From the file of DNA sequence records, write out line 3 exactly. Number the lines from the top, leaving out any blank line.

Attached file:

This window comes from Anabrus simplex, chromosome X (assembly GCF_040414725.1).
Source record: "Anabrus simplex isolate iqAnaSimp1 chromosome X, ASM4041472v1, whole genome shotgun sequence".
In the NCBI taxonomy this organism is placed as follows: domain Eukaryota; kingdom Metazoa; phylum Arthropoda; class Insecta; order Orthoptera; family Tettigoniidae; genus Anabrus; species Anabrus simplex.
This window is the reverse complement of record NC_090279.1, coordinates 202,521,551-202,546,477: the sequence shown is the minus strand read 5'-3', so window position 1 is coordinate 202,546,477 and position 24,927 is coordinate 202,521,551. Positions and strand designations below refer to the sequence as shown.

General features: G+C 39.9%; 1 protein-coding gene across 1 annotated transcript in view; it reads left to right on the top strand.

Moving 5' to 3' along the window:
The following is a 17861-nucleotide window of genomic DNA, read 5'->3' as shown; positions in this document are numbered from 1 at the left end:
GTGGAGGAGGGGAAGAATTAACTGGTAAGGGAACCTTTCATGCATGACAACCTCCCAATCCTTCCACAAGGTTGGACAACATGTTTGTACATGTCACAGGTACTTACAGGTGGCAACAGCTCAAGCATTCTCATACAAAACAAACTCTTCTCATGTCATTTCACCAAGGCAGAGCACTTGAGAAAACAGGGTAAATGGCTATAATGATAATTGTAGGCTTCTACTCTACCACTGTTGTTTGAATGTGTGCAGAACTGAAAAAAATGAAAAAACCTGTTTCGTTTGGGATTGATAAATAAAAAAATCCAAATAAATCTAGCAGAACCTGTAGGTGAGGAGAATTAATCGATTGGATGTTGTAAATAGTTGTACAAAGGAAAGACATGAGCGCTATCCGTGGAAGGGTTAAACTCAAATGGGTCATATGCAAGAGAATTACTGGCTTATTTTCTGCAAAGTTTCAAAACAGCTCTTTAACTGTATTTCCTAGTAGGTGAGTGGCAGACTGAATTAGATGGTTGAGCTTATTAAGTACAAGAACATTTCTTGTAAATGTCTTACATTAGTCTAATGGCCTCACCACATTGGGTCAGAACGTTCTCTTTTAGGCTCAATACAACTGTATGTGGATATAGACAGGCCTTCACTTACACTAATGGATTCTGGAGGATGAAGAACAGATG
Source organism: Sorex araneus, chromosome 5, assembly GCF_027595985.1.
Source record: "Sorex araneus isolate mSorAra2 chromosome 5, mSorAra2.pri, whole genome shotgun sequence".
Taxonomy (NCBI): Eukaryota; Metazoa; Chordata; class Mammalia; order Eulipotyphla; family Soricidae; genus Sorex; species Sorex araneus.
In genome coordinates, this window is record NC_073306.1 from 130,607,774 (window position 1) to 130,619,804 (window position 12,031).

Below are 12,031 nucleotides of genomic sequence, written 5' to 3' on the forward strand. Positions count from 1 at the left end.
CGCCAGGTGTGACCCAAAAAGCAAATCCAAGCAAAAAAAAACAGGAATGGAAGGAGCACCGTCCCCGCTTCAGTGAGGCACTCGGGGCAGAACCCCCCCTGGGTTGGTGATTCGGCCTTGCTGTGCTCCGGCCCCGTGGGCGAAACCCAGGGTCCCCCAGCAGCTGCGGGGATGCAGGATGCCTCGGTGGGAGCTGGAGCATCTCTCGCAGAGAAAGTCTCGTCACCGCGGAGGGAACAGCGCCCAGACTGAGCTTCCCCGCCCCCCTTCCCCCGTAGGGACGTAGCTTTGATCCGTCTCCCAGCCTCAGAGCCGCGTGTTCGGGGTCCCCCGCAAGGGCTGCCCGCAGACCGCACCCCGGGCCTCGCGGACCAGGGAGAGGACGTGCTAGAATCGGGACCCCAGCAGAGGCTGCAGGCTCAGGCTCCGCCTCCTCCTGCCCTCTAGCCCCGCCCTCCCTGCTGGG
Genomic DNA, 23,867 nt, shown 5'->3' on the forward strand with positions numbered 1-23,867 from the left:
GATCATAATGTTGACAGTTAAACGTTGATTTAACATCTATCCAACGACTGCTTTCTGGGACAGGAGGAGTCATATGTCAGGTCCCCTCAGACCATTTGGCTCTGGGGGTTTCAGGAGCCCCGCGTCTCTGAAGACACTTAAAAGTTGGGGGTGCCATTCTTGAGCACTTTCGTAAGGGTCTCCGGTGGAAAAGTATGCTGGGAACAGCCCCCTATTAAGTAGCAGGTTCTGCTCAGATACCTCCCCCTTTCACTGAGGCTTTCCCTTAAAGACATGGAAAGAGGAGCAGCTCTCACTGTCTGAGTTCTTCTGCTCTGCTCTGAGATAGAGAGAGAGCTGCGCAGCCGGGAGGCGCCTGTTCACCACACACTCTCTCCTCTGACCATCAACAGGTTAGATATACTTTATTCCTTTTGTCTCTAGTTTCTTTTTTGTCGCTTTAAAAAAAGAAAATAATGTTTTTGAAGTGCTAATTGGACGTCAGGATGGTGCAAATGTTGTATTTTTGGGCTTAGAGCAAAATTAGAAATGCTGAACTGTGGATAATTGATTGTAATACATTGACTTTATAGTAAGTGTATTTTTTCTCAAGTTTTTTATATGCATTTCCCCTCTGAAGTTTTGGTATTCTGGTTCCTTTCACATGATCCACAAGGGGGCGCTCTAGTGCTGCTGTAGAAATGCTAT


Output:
In the NCBI taxonomy this organism is placed as follows: domain Eukaryota; kingdom Metazoa; phylum Arthropoda; class Insecta; order Orthoptera; family Tettigoniidae; genus Anabrus; species Anabrus simplex.